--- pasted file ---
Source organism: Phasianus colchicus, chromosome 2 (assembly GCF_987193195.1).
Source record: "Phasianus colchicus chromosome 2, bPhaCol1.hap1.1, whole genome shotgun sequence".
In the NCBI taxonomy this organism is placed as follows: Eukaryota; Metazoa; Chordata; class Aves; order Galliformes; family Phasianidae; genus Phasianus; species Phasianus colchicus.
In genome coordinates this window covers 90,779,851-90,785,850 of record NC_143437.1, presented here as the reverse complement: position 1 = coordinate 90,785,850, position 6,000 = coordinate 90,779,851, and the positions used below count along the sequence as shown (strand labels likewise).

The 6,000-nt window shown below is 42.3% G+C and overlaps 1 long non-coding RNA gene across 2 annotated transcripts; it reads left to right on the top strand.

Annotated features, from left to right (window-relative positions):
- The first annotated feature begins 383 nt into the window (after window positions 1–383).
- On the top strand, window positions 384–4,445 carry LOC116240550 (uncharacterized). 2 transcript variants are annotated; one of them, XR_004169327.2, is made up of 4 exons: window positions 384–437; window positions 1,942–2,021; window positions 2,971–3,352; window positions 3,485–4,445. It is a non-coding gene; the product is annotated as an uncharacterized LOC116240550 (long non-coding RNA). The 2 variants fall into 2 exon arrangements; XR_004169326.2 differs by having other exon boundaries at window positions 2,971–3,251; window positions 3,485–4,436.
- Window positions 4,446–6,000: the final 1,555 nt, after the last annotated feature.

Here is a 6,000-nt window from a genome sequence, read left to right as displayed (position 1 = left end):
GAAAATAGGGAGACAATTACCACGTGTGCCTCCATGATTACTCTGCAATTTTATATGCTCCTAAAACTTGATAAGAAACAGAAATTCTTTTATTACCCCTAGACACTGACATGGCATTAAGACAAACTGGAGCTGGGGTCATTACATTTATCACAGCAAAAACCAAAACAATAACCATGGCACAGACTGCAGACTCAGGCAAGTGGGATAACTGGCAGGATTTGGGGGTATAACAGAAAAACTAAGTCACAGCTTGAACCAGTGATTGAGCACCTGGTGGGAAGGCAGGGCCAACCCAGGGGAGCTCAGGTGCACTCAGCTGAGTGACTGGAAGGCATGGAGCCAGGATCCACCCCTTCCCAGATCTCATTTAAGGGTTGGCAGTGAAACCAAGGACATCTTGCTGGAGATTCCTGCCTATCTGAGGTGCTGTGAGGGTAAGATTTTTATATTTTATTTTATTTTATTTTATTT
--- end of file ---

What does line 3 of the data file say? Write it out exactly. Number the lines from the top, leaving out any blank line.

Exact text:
In the NCBI taxonomy this organism is placed as follows: Eukaryota; Metazoa; Chordata; class Aves; order Galliformes; family Phasianidae; genus Phasianus; species Phasianus colchicus.